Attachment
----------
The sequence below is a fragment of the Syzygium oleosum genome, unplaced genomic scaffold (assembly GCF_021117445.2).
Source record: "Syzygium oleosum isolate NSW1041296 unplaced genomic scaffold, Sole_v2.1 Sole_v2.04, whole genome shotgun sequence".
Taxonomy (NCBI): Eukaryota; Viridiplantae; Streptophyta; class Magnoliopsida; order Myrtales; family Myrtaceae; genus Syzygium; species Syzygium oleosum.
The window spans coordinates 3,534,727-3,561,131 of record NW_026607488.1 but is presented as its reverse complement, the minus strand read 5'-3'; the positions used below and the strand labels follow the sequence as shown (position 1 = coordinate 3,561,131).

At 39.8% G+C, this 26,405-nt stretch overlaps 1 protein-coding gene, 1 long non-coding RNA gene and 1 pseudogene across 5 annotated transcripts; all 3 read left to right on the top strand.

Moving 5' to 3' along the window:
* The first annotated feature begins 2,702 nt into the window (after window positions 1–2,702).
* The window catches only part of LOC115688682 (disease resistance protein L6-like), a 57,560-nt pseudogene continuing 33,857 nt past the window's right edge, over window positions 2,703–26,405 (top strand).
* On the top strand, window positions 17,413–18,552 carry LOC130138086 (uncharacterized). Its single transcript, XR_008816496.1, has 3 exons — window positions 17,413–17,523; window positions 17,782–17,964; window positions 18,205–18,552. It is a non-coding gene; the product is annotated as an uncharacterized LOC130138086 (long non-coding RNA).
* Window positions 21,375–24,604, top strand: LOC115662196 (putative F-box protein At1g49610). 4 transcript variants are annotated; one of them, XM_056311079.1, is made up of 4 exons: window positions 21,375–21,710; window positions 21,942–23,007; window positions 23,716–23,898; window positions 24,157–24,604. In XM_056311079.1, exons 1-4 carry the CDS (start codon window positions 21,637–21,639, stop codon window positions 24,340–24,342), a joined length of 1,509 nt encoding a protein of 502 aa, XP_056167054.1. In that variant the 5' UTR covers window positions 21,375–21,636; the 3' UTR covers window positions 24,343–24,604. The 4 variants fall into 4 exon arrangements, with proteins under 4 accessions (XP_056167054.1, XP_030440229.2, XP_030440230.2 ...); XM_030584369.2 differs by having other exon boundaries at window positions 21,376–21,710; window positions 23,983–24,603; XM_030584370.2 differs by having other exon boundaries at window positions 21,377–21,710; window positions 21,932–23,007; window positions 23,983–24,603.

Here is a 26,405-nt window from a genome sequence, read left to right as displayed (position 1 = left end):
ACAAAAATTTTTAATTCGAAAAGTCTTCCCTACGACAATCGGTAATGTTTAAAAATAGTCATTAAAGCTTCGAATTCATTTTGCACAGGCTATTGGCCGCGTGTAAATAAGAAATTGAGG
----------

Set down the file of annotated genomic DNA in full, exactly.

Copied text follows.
The sequence below is a fragment of the Syzygium oleosum genome, unplaced genomic scaffold (assembly GCF_021117445.2).
Source record: "Syzygium oleosum isolate NSW1041296 unplaced genomic scaffold, Sole_v2.1 Sole_v2.04, whole genome shotgun sequence".
Taxonomy (NCBI): Eukaryota; Viridiplantae; Streptophyta; class Magnoliopsida; order Myrtales; family Myrtaceae; genus Syzygium; species Syzygium oleosum.
The window spans coordinates 3,534,727-3,561,131 of record NW_026607488.1 but is presented as its reverse complement, the minus strand read 5'-3'; the positions used below and the strand labels follow the sequence as shown (position 1 = coordinate 3,561,131).

At 39.8% G+C, this 26,405-nt stretch overlaps 1 protein-coding gene, 1 long non-coding RNA gene and 1 pseudogene across 5 annotated transcripts; all 3 read left to right on the top strand.

Moving 5' to 3' along the window:
* The first annotated feature begins 2,702 nt into the window (after window positions 1–2,702).
* The window catches only part of LOC115688682 (disease resistance protein L6-like), a 57,560-nt pseudogene continuing 33,857 nt past the window's right edge, over window positions 2,703–26,405 (top strand).
* On the top strand, window positions 17,413–18,552 carry LOC130138086 (uncharacterized). Its single transcript, XR_008816496.1, has 3 exons — window positions 17,413–17,523; window positions 17,782–17,964; window positions 18,205–18,552. It is a non-coding gene; the product is annotated as an uncharacterized LOC130138086 (long non-coding RNA).
* Window positions 21,375–24,604, top strand: LOC115662196 (putative F-box protein At1g49610). 4 transcript variants are annotated; one of them, XM_056311079.1, is made up of 4 exons: window positions 21,375–21,710; window positions 21,942–23,007; window positions 23,716–23,898; window positions 24,157–24,604. In XM_056311079.1, exons 1-4 carry the CDS (start codon window positions 21,637–21,639, stop codon window positions 24,340–24,342), a joined length of 1,509 nt encoding a protein of 502 aa, XP_056167054.1. In that variant the 5' UTR covers window positions 21,375–21,636; the 3' UTR covers window positions 24,343–24,604. The 4 variants fall into 4 exon arrangements, with proteins under 4 accessions (XP_056167054.1, XP_030440229.2, XP_030440230.2 ...); XM_030584369.2 differs by having other exon boundaries at window positions 21,376–21,710; window positions 23,983–24,603; XM_030584370.2 differs by having other exon boundaries at window positions 21,377–21,710; window positions 21,932–23,007; window positions 23,983–24,603.

Here is a 26,405-nt window from a genome sequence, read left to right as displayed (position 1 = left end):
ACAAAAATTTTTAATTCGAAAAGTCTTCCCTACGACAATCGGTAATGTTTAAAAATAGTCATTAAAGCTTCGAATTCATTTTGCACAGGCTATTGGCCGCGTGTAAATAAGAAATTGAGG